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Stocks to buy

Stocks to buy

Buying on margin clearly emphasizes that you are buying your stocks with borrowed money.

In case if you are buying stocks outright, you pay $5,000 for 100 shares of a stock that costs $50 a share.

Remember they are yours as you've paid for them free and clear.

But on the other hand when you buy on margin, you are borrowing the money to purchase the stock. For instance, you don't have $5,000 for those 100 shares. In general a brokerage firm could lend you up to 50% of that in order to purchase the stock. All you required is $2,500 to buy the 100 shares of stock.

Majority of brokerage firms set a minimum amount of equity at $2,000. This clearly means that you have to put in at least $2,000 for the purchase of stocks.

What's more in return for the loan, you pay interest. Most importantly the brokerage is making money on your loan. In addition they will also hold your stock as the collateral against the loan. In case if you default, they will take the stock. They have very minimal risk in the deal.

Theoretically speaking one way to think of buying on margin is that it is often comparable to buying a home with a mortgage. As a matter of fact you are taking out

the loan in the hopes that the value will go up and you will make money. Furthermore you are in control of twice the amount of shares. All you have to see is the added chunk of profit exceed the interest you have paid the brokerage.

Though, there are risks to buying stock on margin. In an ideal scenario the price of your stock could always go down. By law, the brokerage will not be allowed to let the value of the collateral, in other word the price of your stock go down below a certain percentage of the loan value. In case if the stock drops below that set amount, the brokerage will issue a margin call on your stock.

The margin call means that you will have to pay the brokerage the amount of money, which is mandatory to bring the brokerage firms risk down to the allowed level. In case if you don't have the money, your stock will be sold to pay off the loan. On the other hand if there is any money left, you will be sent it. In number of cases, there is little of your original investment remaining after the stock is sold.

There is no denying that buying on margin could mean a huge return. But there is also the risk that you could lose your original investment. As is pretty much the case with any stock purchase there are risks, but when you are using borrowed money, the risk is increased.

Buying on margin is generally not a good idea for the beginner or normal, every day investor. It is something that technical investors even have issues with. The risk can be pretty high. That's why make sure that you understand all of the possible scenarios that could happen, good and bad.

The new high/new low ratio (NH-NL) ratio has been around for plenty of years but different investors use this indicator in different ways. Few investors plot the ratio on a chart using the number zero as a neutral designation with positive numbers equaling more new highs than new lows and a negative number equaling more new lows than new highs based on a specified period of time. On the other hand few have developed and used the NH-NL ratio in a completely different way from some of the more popular methods.

They started to follow stocks making new highs while reading the paper Investors Business Daily many years ago. They didn't use the news highs as an indicator but they only studied stocks to buy from the list. As they became a more experienced investor, they subconsciously started to gauge the market while noting if the new highs were increasing or decreasing.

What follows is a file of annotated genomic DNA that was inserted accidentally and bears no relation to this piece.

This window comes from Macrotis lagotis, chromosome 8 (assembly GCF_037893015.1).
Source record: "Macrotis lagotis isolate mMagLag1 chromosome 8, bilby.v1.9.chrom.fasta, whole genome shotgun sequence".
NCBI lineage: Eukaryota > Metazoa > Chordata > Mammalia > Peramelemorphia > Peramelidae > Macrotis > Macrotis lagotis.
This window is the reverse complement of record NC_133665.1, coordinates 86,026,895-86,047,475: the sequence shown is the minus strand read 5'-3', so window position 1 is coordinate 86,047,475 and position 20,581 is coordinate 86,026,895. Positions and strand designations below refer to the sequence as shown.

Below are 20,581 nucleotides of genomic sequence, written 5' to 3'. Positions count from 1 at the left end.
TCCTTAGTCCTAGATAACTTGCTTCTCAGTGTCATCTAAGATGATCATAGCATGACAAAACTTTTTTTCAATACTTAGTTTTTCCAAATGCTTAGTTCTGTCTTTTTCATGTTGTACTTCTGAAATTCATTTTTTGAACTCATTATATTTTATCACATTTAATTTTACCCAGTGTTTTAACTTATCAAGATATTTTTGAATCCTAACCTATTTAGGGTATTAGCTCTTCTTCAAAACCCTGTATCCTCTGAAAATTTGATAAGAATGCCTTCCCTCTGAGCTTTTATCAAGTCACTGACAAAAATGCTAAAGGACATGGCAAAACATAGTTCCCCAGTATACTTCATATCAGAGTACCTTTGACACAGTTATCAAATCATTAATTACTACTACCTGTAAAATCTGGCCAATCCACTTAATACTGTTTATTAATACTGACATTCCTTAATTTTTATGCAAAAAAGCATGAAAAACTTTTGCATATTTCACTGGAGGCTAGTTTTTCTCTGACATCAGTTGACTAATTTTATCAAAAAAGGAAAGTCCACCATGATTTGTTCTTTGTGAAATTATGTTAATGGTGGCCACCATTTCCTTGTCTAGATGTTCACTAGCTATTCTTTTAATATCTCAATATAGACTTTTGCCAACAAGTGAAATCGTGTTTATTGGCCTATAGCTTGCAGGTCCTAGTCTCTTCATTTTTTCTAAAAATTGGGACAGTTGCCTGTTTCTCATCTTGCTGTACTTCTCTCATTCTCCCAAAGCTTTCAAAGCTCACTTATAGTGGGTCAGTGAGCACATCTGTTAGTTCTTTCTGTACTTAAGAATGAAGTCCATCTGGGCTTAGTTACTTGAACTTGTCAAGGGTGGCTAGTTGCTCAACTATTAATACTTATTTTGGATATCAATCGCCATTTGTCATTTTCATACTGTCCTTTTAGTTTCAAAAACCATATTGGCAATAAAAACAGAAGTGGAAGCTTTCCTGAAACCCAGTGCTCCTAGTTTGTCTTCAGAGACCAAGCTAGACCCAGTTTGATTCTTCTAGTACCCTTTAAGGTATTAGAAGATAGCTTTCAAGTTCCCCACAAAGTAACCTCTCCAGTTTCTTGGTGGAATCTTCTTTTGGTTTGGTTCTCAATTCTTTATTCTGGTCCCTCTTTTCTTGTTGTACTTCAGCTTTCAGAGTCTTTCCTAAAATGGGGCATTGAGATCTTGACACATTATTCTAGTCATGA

After the stock market bubble burst in the year 2000, few of these started to record the difference between the daily new highs and the daily new lows. They would enter them into an excel sheet along with the price and volume of the major market indices and study their relationship. After some years, you will be convinced that the major market tops and bottoms could be located easily by aggressively studying the price and volume of the major indices and studying the ups and downs of the NH-NL ratio.

The general market indices more often than not give investors false moves in all directions and many market services and investors have developed new indicators to help assess the market to try and pinpoint turning points without great success. Majority of these secondary indicators are successful in showing the investor if the market is weak or strong but they fail to pinpoint the strength or weakness of a turning point with great accuracy. In addition many of these secondary indicators give false signals along with the general market indices.

With several years of concentrated study under their belt using this method of the NH-NL ratio, investors have accurately protected money during downturns and have accurately guided buys when the market has reversed and started a new sustained up-trend (not a head fake).

How do you use NH-NL ratio

You can start by recording the daily new highs and new lows from Investors Business Daily (my preference) but you could use any free or paid service on the web. Over the last few years, investors have developed key levels that the market must reached or violate to trigger certain actions.

In an ideal scenario the average must have a minimum of 500 stocks per day for investor to consider risking over 50% of their cash in new positions (the new leaders). Furthermore once the weekly averages reach 800-1,000+ stocks per day, you know that the market is in a full fledged rally and you can start to commit your entire trading stake and use margin.

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